‘The church is rich in plate, dating before the Great Fire’
Like many churches, St James is fortunate enough to be able to tell much of its story through its treasures.
The first ever church register in England, dating from 1535 is from St James, and a number of parish registers are now kept in the Guildhall and the British Museum.
Christopher Wren could walk into St James today and largely remember the church he had designed and built.
The altar table, thought by many to have been carved by Grinling Gibbons, is actually the work of William Newman, but is original and has been used ever since its installation in the 1680s.
The church wardens' pews, and font cover are also all original woodwork. Wren might also recognise the choir stalls and pulpit, though he would be right to point out they had once belonged to St Michael Queenhithe before its demolition.
Saunders, in The Art and Architecture of London describes the “woodwork and carving throughout as exceptionally good”, though Rogers in Down Thames Street says “most of the work is rather heavy and not above the average to be seen in City churches”.
Let the viewer decide!
Historic church registers
St James also has a remarkable set of church accounts and registers.
One set dates from 1682, when the church was first opened following its rebuilding. It shows items such as:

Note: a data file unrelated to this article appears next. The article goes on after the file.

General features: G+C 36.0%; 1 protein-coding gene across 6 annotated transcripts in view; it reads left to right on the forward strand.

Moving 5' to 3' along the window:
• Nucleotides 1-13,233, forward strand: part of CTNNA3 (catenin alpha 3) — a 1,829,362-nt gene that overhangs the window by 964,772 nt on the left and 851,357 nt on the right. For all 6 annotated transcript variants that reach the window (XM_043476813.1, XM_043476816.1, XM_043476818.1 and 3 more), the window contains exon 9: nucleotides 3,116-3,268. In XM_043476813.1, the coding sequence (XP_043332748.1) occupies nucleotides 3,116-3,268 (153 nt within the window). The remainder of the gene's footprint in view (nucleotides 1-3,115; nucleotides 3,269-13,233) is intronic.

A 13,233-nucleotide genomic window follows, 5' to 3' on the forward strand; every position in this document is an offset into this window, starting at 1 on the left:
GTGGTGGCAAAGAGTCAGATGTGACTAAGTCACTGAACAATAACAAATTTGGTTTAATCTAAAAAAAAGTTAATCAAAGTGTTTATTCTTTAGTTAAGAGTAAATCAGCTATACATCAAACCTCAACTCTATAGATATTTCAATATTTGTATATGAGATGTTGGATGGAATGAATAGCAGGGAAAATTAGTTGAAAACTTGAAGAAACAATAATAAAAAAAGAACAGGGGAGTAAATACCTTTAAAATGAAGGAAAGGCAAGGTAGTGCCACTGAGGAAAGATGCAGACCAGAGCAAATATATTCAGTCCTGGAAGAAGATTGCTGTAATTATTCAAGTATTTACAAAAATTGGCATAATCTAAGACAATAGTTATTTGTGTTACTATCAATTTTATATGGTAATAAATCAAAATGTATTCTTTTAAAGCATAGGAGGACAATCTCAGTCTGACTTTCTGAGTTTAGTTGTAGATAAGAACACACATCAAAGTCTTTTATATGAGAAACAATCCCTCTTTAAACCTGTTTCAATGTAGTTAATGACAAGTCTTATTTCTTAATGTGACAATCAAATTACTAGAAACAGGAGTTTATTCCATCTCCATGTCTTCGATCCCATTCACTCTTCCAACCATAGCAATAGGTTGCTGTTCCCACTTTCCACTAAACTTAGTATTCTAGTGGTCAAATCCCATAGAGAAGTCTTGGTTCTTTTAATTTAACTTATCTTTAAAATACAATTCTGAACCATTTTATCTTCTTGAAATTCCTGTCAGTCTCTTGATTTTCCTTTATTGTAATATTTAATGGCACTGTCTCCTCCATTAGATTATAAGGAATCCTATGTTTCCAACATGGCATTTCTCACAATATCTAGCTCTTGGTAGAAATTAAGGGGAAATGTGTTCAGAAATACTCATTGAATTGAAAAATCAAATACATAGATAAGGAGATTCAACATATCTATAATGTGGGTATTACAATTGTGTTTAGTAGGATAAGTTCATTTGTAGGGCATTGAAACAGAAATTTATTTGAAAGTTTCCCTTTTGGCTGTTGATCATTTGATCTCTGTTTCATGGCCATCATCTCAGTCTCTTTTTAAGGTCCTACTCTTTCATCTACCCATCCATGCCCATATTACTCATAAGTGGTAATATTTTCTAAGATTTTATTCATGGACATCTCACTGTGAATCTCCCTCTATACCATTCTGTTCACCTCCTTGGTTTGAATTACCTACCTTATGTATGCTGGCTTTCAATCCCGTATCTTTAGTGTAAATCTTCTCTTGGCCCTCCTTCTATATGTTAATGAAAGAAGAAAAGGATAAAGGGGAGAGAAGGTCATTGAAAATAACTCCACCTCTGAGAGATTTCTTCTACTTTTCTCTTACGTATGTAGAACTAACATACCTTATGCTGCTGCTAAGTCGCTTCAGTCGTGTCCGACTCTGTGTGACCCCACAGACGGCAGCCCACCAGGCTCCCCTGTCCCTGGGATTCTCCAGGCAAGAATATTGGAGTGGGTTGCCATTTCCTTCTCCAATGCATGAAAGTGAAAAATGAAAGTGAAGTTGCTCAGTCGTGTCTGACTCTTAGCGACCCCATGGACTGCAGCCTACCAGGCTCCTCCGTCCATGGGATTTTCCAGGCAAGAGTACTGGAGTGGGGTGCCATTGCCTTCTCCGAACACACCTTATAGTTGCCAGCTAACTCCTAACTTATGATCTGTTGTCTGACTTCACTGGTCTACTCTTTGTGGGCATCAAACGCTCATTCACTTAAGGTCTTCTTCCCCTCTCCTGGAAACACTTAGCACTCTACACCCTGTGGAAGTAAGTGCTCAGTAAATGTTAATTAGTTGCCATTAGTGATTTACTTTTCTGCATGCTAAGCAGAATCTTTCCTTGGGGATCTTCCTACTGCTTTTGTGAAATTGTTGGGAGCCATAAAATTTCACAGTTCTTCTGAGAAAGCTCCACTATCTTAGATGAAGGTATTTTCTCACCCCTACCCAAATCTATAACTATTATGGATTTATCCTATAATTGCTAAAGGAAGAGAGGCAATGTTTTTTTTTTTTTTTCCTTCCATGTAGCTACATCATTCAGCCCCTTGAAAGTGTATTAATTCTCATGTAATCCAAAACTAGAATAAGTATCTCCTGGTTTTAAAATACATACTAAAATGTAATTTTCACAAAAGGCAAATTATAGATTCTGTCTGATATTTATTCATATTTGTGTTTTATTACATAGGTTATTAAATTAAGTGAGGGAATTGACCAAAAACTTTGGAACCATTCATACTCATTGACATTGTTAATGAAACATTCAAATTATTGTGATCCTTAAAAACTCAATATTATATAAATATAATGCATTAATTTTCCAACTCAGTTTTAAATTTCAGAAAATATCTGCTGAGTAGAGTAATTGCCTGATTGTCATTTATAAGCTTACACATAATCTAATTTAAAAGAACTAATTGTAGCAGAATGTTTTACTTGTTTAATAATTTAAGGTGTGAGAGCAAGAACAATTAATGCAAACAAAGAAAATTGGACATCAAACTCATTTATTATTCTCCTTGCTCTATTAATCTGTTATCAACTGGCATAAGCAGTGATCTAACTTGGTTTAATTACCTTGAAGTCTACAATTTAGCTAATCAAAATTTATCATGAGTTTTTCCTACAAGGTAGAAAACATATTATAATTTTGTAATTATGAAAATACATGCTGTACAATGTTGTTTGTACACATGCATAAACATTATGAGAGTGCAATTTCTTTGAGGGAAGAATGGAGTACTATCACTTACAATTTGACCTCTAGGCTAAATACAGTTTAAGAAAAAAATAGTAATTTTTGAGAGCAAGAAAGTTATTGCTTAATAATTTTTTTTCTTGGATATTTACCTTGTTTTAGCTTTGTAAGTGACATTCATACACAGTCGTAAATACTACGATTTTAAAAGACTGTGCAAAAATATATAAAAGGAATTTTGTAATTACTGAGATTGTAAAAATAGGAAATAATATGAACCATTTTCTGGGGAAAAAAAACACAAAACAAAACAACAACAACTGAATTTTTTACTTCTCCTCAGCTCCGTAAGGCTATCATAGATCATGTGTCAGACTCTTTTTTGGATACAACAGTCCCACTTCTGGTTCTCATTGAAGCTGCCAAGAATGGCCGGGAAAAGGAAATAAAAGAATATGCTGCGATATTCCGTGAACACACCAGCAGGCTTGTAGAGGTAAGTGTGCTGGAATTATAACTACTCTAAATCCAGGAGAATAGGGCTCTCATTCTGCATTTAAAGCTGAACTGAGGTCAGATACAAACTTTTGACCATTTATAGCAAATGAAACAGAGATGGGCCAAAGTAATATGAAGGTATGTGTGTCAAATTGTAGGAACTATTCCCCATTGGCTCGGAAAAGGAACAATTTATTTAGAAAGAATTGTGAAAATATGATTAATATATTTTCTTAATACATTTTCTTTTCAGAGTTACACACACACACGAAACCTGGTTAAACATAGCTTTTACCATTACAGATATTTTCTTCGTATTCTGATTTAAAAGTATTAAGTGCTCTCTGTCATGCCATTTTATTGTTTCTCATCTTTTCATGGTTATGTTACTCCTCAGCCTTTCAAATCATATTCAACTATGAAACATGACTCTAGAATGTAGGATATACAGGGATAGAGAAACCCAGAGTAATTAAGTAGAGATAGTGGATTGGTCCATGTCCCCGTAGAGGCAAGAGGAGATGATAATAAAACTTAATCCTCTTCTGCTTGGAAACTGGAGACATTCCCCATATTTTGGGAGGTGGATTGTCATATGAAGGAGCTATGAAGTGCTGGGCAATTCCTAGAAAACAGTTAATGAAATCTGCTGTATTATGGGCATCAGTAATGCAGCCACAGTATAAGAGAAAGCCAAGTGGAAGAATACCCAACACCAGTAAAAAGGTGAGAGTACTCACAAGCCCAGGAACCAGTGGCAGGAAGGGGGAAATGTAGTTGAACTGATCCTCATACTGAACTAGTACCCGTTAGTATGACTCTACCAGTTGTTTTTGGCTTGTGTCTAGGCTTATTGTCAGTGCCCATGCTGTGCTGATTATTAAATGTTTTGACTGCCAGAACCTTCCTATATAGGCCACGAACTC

- Two bottles of sherry and pipes [wine containers] at the opening of the church 3s 4d
- Hire of 3 dozen cushions and porterage 13s 4d
- Wine when the Lord Mayor and Aldermen were at our church £1 11s
- Wax links to enlighten my Lord Mayor home 4s 6d
The year after, the church
Paid for a Church Bible and Common prayer booke £3 7s 6d
And an entry in 1690 shows the parish spent 1s 6d ‘when we went enquiring after Papists’!
St James Garlickhythe has an enviable collection of church plate, albeit now housed in various museums.
This includes two rare Edward VI chalices from 1549, the year of the first Prayer Book, and 1552, the year of Second Prayer Book.
There is also a chalice and paten from All Hallows the Great.
A dozen other pieces survived the Great Fire, including a 1639 Chalice of St Michael Queenhithe inscribed "ex dono Leonardi Hamond. For a Fine not Sarvin Churchwarden".
There are also two loving cups, from St Michael Queenhithe and St Martin Vintry, and the City's only silver font bowl for private baptisms.
Click to see details.